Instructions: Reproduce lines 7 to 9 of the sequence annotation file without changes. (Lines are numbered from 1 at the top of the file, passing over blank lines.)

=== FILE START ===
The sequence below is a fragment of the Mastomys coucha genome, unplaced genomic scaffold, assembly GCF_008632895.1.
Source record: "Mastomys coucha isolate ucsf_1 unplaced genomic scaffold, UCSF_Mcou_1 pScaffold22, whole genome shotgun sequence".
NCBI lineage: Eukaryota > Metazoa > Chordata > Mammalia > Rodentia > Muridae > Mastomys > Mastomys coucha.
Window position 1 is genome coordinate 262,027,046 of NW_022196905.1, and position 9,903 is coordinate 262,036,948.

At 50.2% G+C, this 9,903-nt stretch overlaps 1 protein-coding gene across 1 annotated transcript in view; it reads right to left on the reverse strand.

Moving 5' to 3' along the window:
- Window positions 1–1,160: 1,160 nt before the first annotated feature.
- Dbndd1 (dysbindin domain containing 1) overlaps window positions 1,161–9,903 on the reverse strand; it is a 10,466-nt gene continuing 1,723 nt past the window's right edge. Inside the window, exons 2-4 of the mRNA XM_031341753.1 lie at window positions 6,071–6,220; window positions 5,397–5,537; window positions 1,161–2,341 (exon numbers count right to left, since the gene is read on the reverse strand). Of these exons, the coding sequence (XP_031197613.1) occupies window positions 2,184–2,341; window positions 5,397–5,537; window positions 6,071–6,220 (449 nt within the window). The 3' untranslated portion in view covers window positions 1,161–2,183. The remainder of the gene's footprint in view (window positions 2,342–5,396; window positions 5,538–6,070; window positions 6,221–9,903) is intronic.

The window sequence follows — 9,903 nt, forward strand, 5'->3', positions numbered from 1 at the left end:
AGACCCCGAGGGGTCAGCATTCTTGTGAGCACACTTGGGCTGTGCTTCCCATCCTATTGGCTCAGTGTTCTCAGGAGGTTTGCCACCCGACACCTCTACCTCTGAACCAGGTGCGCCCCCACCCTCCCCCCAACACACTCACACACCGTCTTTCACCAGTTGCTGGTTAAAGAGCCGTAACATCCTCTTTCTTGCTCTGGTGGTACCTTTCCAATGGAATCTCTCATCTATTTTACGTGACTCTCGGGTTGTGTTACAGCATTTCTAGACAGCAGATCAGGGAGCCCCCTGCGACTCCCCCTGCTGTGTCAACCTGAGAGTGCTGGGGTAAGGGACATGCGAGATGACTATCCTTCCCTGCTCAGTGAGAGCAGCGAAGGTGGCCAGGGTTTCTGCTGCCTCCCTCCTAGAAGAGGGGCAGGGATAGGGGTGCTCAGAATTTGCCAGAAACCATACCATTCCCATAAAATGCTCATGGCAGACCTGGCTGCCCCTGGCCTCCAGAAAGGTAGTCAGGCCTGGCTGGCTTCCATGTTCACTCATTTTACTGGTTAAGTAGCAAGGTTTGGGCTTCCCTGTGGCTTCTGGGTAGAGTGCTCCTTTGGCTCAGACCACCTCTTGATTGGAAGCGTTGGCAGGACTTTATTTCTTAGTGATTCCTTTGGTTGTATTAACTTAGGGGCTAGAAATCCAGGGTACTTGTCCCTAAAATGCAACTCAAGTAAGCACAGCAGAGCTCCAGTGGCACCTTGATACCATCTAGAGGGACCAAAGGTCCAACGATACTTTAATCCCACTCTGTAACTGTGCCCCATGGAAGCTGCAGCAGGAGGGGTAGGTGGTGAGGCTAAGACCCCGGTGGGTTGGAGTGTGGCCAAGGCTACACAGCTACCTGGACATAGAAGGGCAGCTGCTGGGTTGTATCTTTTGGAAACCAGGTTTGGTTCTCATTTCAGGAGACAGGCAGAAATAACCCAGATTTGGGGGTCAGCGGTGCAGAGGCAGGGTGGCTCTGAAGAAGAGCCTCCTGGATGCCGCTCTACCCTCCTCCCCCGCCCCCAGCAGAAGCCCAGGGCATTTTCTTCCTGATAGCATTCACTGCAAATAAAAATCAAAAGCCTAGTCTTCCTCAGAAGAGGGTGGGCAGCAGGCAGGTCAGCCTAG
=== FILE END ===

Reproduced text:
- Window positions 1–1,160: 1,160 nt before the first annotated feature.
- Dbndd1 (dysbindin domain containing 1) overlaps window positions 1,161–9,903 on the reverse strand; it is a 10,466-nt gene continuing 1,723 nt past the window's right edge. Inside the window, exons 2-4 of the mRNA XM_031341753.1 lie at window positions 6,071–6,220; window positions 5,397–5,537; window positions 1,161–2,341 (exon numbers count right to left, since the gene is read on the reverse strand). Of these exons, the coding sequence (XP_031197613.1) occupies window positions 2,184–2,341; window positions 5,397–5,537; window positions 6,071–6,220 (449 nt within the window). The 3' untranslated portion in view covers window positions 1,161–2,183. The remainder of the gene's footprint in view (window positions 2,342–5,396; window positions 5,538–6,070; window positions 6,221–9,903) is intronic.

The window sequence follows — 9,903 nt, forward strand, 5'->3', positions numbered from 1 at the left end: